CURWOOD: All of a sudden, bulldozers roll up, chainsaws start roaring, the family’s living room is smashed to smithereens.

[FILM CLIP: SOUND OF CHAIN SAW]

CURWOOD: Not exactly your typical film festival fare.

McALPINE: No, but we had a huge range of films and some of them were, like that one, really great.

[FILM CLIP: Scary, isn’t it? Having your home destroyed around you. But your home can be rebuilt - ours has taken thousands of years to grow.]

McALPINE: It was very hard to pick the finalists. The judges had a terrible time, because a lot of these films should have won - that’s a great example of a terrific story and very vivid storytelling.

CURWOOD: And, you can tell me - are your eyes a little tired after 160 films?

McALPINE: (Laughs.) Yeah, my whole holidays were spent, night and day watching them - but it was fun!

CURWOOD: Thank you, Jan McAlpine.

McALPINE: Thank you.

CURWOOD: Jan McAlpine is the director of the UN Forum on Forests - and a judge of the International Forest Film Festival which was sponsored by the Jackson Hole Wildlife Film Festival. To learn more about the award winning films and a link to see some of them, check out our website at LOE.org.

[ACADEMY AWARD MUSIC]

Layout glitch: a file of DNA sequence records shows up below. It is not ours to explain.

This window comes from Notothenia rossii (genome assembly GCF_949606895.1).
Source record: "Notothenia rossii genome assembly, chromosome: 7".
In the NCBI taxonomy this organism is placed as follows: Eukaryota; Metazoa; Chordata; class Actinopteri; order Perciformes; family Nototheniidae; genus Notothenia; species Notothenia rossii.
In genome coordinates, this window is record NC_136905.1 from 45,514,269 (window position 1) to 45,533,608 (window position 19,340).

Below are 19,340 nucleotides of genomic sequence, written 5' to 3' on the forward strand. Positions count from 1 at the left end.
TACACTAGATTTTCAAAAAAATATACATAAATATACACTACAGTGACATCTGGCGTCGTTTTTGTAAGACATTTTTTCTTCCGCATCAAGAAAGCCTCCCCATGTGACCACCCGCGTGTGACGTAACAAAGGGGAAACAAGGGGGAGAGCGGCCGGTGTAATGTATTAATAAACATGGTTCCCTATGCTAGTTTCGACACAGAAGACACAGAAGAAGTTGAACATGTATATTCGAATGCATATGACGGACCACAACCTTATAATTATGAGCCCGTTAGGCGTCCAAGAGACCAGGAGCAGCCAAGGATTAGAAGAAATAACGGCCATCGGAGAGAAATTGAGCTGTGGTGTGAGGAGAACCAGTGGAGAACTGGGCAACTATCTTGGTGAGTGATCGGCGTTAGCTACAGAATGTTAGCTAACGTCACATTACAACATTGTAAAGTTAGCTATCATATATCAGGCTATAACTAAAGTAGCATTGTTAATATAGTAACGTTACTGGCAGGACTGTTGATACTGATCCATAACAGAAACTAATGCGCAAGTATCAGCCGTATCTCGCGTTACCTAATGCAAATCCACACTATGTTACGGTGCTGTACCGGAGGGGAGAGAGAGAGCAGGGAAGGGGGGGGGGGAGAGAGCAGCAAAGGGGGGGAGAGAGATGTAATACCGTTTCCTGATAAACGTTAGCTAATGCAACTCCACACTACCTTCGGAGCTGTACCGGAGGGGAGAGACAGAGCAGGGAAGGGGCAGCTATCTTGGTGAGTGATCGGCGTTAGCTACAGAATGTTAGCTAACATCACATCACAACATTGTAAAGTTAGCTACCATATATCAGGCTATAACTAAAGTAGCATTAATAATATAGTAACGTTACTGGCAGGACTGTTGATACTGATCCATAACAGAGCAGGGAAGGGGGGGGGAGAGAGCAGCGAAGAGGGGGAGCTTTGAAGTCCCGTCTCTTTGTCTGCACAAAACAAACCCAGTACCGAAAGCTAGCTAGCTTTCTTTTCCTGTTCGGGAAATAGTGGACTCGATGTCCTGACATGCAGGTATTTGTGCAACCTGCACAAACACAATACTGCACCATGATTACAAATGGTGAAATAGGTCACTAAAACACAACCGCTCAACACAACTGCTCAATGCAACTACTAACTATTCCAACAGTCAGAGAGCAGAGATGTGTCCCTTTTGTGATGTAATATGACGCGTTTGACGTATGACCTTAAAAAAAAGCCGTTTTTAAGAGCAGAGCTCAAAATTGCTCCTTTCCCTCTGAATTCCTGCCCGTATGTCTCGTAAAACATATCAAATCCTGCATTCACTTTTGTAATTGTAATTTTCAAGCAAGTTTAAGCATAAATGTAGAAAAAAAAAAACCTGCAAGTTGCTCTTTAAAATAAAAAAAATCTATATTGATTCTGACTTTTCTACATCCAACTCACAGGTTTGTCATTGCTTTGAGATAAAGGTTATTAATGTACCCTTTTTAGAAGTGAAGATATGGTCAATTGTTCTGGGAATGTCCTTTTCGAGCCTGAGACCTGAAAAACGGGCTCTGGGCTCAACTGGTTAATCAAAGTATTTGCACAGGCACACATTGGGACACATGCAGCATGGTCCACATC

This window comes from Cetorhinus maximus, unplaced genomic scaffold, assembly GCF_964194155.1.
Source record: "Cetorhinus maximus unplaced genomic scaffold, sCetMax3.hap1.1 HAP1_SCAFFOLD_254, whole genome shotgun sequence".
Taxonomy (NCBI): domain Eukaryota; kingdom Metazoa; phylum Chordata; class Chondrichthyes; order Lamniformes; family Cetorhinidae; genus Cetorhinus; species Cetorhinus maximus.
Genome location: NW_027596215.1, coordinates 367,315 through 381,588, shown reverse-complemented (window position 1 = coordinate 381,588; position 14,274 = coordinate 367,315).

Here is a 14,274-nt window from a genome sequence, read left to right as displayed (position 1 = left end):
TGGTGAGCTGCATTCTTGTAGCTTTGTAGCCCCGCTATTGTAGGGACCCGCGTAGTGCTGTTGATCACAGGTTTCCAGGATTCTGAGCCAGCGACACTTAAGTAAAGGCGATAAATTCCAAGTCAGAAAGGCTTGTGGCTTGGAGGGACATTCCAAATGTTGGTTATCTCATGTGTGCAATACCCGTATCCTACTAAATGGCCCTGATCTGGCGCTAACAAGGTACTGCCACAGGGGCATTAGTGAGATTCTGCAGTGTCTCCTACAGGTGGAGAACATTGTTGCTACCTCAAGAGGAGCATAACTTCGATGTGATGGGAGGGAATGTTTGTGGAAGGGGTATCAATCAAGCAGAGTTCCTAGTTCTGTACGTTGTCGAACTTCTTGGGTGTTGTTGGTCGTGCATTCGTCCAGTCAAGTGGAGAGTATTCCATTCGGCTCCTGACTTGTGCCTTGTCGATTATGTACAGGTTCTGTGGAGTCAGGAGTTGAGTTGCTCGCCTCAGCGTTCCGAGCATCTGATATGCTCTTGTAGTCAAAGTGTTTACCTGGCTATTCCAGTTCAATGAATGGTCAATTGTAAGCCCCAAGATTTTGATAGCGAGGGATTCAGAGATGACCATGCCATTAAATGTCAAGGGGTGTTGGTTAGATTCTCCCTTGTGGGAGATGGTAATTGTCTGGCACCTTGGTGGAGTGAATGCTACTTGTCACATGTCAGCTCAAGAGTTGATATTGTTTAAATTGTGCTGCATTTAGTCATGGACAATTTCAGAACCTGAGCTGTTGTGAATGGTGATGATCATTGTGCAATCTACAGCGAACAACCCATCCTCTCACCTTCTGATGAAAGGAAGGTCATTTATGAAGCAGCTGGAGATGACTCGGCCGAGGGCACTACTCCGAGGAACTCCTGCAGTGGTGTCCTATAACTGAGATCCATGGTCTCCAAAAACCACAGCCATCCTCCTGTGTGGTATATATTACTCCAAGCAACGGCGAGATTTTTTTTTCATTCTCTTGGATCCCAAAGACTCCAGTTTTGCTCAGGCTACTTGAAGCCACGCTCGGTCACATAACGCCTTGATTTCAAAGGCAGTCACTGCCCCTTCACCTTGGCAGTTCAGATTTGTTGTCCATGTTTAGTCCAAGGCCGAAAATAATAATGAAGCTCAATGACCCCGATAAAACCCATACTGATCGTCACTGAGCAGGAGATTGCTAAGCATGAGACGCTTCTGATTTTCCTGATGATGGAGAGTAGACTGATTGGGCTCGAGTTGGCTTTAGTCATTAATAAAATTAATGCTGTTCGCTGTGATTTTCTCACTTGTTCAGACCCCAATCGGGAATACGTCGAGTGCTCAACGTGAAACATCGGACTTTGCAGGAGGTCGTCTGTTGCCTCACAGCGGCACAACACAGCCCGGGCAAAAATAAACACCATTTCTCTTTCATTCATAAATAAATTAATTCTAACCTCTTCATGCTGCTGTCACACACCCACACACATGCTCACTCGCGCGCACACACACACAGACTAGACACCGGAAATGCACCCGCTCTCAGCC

Links

Learn more about the International Year of Forests

Watch clips from the winning films, and host your own Forest Film Festival!

 

Living on Earth wants to hear from you!

P.O. Box 990007
Prudential Station
Boston, MA, USA 02199
Telephone: 1-617-287-4121
E-mail: comments@loe.org

Donate to Living on Earth!
Living on Earth is an independent media program and relies entirely on contributions from listeners and institutions supporting public service. Please donate now to preserve an independent environmental voice.

Newsletter
Living on Earth offers a weekly delivery of the show's rundown to your mailbox. Sign up for our newsletter today!

Major funding for Living on Earth is provided by the National Science Foundation.

Committed to healthy food, healthy people, a healthy planet, and healthy business.

Innovating to make the world a better, more sustainable place to live.

Kendeda Fund, furthering the values that contribute to a healthy planet.

The Grantham Foundation for the Protection of the Environment: Committed to protecting and improving the health of the global environment.

Contribute to Living on Earth and receive, as our gift to you, an archival print of one of Mark Seth Lender's extraordinary hummingbird photographs. Follow the link to see Mark's current collection of photographs.